Jimi Hendrix rolls in his grave at Benaroya Hall

Sent: 11-28-2000 1:44 AM

I went to the Jimi Hendrix show at Benaroya Hall last night. First show I've seen there and first indoors rock show I've seen in several years. Rick Chinn came through with a pair of very nice tickets for Chester, and Chester called me kind of out-of-the-blue Sunday afternoon and asked if I wanted to go on an adventure.

Adventure it was, starting with getting out of town. I nearly dropped the ball on timing and we barely got on the ferry. Then we found ourselves in the midst of a pretty un-pretty but pretty high drama scene in the Taco Del Mar on the way to the show. Once we found our seats and settled in, it got vey relaxed until it got very loud.

Lots of shiny headed guys in the audience. And lots of kids with lots of money in clothes. But it was "an event" almost like going to the opera. And it was a scene, and I recognized dozens of people with whom I go back years and years.

The guy from BAM had assembled a huge band - 2 guitars, 2 drummers, 3 horns, B-3, bass, DJ with scratch machines, 2 singers - almost at the scale of some of Zappa's outfits, or the last band that came through with Mile's - a large collection of really brilliant players but in spite of their individual brilliance and individual polish, as an ensemble it almost never took off at all. For the most part, people were just playing on top of one another instead of listening. And even if a trio in the middle of it is listening, if the rest of the band isn't, it still won't fly...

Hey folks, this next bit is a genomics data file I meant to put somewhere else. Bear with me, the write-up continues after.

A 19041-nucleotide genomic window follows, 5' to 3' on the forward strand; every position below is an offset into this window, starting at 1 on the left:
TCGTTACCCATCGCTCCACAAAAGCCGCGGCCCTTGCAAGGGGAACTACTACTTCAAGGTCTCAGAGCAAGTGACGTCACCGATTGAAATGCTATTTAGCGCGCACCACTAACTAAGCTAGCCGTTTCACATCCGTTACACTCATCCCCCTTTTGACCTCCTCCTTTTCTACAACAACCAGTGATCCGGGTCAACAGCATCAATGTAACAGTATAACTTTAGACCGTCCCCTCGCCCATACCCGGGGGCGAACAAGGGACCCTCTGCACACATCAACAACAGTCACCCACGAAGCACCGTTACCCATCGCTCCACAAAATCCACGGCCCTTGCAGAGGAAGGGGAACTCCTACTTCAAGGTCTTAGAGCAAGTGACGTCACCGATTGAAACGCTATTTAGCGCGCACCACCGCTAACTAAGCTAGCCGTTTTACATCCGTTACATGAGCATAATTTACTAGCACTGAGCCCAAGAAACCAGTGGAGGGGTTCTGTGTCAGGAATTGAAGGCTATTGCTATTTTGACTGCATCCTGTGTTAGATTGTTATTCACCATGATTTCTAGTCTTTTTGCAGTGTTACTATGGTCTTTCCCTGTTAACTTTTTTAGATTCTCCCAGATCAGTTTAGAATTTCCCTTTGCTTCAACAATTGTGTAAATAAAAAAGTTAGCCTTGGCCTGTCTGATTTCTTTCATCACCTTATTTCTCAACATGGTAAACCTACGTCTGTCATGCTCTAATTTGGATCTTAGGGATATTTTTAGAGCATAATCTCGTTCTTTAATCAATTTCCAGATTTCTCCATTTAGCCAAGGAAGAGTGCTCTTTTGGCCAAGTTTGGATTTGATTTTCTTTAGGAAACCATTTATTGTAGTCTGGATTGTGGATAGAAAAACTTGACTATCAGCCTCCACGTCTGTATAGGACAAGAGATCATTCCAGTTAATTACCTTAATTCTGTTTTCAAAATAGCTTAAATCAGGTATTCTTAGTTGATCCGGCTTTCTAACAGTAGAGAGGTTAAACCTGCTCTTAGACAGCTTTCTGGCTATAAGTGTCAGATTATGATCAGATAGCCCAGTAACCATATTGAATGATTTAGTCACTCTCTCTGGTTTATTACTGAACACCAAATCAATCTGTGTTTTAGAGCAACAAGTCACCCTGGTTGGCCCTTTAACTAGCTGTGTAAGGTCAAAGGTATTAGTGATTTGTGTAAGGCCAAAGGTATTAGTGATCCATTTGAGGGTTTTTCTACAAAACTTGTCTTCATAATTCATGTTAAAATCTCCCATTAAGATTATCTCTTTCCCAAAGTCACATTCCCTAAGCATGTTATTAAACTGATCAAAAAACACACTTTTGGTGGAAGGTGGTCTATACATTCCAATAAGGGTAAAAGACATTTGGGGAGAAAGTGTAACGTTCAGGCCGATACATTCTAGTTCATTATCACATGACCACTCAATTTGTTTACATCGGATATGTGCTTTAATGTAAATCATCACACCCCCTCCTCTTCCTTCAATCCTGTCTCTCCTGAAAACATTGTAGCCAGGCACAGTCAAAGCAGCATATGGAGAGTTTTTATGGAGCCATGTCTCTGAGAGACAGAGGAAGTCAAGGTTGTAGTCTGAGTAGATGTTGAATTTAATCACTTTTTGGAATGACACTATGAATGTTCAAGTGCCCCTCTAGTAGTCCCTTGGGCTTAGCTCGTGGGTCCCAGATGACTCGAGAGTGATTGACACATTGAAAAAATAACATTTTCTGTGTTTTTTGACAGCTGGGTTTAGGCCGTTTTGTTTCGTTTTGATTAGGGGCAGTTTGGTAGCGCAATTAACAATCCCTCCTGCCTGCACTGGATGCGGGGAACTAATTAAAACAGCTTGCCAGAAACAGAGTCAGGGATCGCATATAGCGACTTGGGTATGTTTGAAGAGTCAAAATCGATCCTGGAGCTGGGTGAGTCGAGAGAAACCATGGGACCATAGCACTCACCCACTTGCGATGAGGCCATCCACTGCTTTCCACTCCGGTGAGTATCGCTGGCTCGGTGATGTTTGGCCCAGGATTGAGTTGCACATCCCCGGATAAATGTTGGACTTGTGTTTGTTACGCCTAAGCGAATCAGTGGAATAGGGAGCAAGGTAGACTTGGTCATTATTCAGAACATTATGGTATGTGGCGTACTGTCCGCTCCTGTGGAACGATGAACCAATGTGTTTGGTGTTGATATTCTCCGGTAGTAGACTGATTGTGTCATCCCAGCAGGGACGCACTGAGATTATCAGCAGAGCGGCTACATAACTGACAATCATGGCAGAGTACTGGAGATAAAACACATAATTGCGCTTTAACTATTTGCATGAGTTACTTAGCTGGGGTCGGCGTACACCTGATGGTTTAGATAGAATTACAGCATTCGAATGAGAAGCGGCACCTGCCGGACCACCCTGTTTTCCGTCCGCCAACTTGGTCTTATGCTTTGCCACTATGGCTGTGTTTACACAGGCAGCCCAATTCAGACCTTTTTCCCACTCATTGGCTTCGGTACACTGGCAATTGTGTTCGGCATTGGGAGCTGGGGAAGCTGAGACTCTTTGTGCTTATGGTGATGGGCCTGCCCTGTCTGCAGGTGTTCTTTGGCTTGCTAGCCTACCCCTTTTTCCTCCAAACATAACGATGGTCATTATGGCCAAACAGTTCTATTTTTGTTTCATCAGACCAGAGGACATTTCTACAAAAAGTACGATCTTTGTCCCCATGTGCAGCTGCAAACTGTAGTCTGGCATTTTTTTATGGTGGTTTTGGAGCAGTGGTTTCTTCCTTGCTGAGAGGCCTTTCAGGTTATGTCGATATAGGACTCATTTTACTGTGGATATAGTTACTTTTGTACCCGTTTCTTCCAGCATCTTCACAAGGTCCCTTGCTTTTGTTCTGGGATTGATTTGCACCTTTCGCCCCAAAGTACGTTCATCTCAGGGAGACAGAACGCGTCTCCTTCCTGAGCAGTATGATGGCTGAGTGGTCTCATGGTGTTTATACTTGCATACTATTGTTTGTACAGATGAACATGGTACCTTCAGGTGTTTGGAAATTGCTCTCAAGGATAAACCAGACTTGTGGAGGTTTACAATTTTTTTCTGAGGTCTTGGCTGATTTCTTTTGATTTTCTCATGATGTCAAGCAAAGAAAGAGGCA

In fact, a lot of it was pretty embarrassing - I described some of it this morning as feeling like some guys up there whanking til it bled but never getting off ... because no amount of devotion is ever going to make it 1968 again - and the man is irreversibly dead, and let's get real: the fact is that he would UNDOUBTEDLY be playing something ENTIRELY different if he weren't. And he certainly would have played fewer notes, if only to demonstrate that he could and eveyone else should.

Some of it was interesting, though.

About 4 tunes from the end Keith Whitley pulled off one of the most interesting explorations of guitar excess I have ever heard. It seemed like he eventually figured out how to integrate Hendrix with Glenn Campbell in a way that I can imagine fitting perfeclty on a Dionne Warwick record, if you could only turn down the volume a little. Almost as interesting as the stuff that guy from Madagascar who Miriam Makeba brought to WOMAD last summer played.

I suspect that the majority of the players in the show never even saw Hendrix play. The guys old enough probably actually chose not to, and a lot of the players were just plain too young, like the MC and impressario from Brooklyn Academy of Music who put it together was certainly under 6 years old when he died.

This problem - the generation gap thing I guess - was made extremely clear by the guys doing the lightshow. They seemed to think that images of flagging were cool enough that it was almost the only thing they did all night. Their obsession with sucking stuff the color and viscosity of blood back and forth and finally spattering it into droplets in other colored fluids in containers that looked like eyedroppers must have made Jimi's dad, who was in the front row, want to puke.
©Joe Breskin November 2000
Link to a list of other journal entries